On Wednesday, February 13, the Egyptian Islamist-dominated cabinet approved a new draft law regulating public protests.
Egypt’s Justice Minister, Ahmed Mekki, said the proposed law was drawn up in order “to ensure the peaceful nature of demonstrations.”
The proposed regulations deal with several critical aspects of public protests. The demonstration approval process, the use of physical objects, the location and the topics which can be discussed, all will be severely restricted if the new proposal becomes law.
The proposed restrictions include a prohibition on raised platforms for speakers and the use of tents, both of which were famously used during the revolution two years ago and again this past year during the demonstrations against Egyptian President Morsi’s Constitution.
Under the new legislation, protesters will not be permitted to wear masks or other objects to cover their faces, and banners or chants “that include insults, defamation or contempt of ‘heavenly’ religions, or that stir sedition, violence or hatred or include an offence to state bodies and institutions” will be prohibited.
And there will now be only one site within each district at which protests can be held, and that site will be designated by the governor of each district. Blocking roads and squares will not be permitted anywhere, and permit applications will have to be submitted at least three days in advance of the protest. In addition, no protests will be permitted within 200 meters of any government buildings or places of worship.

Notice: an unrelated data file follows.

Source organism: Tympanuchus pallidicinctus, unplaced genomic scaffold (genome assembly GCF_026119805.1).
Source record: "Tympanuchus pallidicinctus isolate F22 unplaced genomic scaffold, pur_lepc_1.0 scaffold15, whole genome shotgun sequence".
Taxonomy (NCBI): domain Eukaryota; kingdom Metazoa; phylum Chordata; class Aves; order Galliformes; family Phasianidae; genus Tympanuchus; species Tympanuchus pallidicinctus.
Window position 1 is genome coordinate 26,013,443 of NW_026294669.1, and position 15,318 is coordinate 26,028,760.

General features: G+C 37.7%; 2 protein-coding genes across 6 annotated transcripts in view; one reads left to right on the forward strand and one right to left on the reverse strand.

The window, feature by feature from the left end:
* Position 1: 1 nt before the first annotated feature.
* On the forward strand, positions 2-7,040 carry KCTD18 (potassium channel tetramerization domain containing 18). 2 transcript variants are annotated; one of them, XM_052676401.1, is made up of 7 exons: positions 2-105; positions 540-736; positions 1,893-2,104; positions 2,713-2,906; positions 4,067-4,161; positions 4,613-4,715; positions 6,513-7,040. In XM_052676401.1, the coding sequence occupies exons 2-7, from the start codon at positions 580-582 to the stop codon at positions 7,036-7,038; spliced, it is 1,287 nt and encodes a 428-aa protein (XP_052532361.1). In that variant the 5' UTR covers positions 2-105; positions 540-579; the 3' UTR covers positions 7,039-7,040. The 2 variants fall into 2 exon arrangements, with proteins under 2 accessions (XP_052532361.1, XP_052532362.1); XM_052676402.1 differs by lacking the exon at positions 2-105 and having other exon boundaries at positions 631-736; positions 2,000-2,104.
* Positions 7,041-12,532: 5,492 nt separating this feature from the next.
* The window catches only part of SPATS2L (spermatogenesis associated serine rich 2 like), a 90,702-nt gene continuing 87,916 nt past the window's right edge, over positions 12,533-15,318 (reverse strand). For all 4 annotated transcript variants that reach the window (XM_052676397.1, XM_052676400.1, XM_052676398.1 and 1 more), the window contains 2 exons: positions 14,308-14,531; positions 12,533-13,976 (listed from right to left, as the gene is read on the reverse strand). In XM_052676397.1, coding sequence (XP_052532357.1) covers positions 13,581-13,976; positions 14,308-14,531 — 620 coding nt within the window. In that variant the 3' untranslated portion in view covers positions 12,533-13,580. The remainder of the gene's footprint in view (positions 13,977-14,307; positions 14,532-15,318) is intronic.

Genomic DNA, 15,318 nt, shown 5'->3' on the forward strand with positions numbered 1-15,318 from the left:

The proposed law now goes to the Shura Council, which is the upper body of the Egyptian legislature. The Shura Council is the only body with the power to pass legislation during the current transition period.
The official reason for the proposed changes is to ensure the right of “peaceful assembly,” while preventing mass violence and mayhem, but human rights groups are critical.
In the two years since the start of the Egyptian revolution, there have been many demonstrations, quite a few have been violent and there has been a good deal of damage and delay caused by the demonstrations. More than 60 people died during violent protests between January 25 and February 4, alone. Prior to the revolution, there were no public protests, because they were not permitted.
But for researchers at the Cairo Institute for Human Rights Studies, a different calculation must be drawn. A CIHRS statement pointed out about the draft law:
It is worth noting that all of these prohibitions were routinely used by the government under Mubarak as a means to repress freedom of expression. This same article would also make it illegal to insult to a governmental body and its constituent organizations, which would mean the prohibition of any demonstration accusing a public institution of failure or corruption, or which demands its reform, a change in its leadership, or that it be held to account for any crimes or violations. Anyone who does so would face a jail sentence and a fine of between twenty and fifty thousand Egyptian Pounds.
The Egyptian director of Human Rights Watch, Heba Morayef, also noted the backwards direction in which Egypt seems headed: “This law seems designed to actually increase restrictions, whereas the existing legal framework, which dates back to the early 20th century, was bad enough.”